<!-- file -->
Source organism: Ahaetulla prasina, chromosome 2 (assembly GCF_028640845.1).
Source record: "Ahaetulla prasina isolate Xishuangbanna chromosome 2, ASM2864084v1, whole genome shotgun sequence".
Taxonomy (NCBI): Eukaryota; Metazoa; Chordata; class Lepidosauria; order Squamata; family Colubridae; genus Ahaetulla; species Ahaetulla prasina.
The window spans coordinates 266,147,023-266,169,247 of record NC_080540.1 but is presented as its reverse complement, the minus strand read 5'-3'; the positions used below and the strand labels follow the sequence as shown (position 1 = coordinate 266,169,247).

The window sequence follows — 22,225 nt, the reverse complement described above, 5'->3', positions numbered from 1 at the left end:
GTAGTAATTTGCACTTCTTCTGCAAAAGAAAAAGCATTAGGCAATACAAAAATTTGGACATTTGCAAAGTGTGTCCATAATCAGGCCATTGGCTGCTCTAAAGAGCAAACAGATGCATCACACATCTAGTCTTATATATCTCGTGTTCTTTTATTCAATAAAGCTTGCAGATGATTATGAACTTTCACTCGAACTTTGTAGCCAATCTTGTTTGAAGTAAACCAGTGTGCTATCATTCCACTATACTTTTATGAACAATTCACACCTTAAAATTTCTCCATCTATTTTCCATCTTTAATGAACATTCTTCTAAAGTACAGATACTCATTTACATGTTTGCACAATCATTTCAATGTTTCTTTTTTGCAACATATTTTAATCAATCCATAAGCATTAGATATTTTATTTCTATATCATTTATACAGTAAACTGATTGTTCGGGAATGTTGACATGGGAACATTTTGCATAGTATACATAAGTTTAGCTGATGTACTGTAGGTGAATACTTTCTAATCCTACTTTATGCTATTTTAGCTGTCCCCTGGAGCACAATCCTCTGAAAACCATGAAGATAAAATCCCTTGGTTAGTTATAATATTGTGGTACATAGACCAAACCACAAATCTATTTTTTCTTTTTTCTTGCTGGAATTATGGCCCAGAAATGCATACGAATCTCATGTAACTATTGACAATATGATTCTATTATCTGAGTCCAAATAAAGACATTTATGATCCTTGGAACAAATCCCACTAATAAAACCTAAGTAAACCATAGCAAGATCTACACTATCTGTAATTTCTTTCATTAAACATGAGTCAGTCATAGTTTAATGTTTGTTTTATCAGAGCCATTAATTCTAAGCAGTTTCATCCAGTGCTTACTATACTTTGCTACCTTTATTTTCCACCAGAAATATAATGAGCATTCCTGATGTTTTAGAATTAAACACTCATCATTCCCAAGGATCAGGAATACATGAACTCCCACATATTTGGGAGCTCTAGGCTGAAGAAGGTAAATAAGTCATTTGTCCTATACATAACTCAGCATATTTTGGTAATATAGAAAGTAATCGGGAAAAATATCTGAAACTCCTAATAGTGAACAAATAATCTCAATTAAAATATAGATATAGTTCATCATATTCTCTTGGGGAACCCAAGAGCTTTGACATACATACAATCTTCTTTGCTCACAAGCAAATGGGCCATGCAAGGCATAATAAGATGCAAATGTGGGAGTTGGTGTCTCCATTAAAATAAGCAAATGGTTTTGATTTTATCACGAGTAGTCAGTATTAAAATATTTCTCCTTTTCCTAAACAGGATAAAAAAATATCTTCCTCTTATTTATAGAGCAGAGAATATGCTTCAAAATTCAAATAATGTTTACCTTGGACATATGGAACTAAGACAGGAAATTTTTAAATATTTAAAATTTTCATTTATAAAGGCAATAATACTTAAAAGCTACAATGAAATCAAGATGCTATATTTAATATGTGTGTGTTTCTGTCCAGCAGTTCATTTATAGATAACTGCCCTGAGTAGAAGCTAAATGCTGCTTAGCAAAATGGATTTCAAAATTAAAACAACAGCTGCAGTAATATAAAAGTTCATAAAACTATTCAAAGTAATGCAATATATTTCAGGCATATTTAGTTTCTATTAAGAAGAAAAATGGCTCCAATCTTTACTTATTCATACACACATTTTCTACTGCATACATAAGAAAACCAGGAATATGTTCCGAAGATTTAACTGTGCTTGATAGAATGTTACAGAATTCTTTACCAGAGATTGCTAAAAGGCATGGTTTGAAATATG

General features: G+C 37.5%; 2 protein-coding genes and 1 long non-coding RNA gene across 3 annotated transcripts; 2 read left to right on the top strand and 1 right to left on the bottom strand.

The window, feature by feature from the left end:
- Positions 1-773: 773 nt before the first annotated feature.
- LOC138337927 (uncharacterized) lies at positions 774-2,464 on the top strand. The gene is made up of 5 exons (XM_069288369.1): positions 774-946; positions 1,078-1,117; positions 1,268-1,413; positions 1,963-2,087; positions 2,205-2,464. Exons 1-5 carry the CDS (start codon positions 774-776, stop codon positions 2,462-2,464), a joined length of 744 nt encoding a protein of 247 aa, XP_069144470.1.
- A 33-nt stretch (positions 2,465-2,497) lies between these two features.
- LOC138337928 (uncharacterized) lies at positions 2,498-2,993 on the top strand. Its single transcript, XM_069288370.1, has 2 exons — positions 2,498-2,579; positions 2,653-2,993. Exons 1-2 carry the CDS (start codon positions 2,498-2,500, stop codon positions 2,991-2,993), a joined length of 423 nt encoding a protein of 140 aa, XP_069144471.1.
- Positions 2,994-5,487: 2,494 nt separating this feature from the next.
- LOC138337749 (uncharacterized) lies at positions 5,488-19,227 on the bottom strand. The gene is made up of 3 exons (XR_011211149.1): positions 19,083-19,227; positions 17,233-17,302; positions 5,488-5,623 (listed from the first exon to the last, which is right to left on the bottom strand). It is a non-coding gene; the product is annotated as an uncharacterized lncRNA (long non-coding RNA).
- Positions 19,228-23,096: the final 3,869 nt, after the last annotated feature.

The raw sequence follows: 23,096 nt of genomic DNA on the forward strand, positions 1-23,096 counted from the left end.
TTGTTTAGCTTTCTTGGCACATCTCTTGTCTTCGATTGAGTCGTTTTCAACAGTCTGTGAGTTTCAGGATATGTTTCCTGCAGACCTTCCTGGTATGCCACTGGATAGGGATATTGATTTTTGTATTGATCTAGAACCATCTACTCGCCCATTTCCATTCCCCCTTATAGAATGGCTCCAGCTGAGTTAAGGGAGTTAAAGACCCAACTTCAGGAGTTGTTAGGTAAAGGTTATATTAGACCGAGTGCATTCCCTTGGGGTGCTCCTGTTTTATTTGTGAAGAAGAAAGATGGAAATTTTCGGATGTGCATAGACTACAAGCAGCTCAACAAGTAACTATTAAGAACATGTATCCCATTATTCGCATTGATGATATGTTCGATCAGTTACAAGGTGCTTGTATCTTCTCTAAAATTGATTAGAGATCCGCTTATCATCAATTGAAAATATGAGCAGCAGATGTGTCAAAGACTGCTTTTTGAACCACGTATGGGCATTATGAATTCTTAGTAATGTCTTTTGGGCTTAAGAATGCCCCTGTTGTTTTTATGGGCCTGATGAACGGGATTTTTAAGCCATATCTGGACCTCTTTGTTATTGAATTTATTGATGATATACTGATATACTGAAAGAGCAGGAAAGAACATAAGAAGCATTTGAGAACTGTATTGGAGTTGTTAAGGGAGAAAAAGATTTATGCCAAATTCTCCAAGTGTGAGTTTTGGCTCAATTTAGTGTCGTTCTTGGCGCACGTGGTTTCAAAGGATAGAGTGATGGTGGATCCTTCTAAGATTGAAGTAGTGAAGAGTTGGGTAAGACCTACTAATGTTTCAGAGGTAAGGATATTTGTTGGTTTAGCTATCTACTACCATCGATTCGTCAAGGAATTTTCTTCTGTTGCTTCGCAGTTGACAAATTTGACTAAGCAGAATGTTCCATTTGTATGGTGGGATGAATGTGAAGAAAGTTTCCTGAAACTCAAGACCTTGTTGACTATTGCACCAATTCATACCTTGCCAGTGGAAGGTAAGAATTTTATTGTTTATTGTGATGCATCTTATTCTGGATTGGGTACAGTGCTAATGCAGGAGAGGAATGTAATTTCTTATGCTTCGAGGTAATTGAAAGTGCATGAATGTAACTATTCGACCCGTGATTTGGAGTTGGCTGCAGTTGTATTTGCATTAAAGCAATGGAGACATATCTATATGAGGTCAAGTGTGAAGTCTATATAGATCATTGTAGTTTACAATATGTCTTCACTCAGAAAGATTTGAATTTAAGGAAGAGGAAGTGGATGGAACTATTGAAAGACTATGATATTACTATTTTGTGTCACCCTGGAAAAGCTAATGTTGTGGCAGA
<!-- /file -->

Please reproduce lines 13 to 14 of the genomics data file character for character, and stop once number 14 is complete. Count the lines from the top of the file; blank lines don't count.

- Positions 2,994-5,487: 2,494 nt separating this feature from the next.
- LOC138337749 (uncharacterized) lies at positions 5,488-19,227 on the bottom strand. The gene is made up of 3 exons (XR_011211149.1): positions 19,083-19,227; positions 17,233-17,302; positions 5,488-5,623 (listed from the first exon to the last, which is right to left on the bottom strand). It is a non-coding gene; the product is annotated as an uncharacterized lncRNA (long non-coding RNA).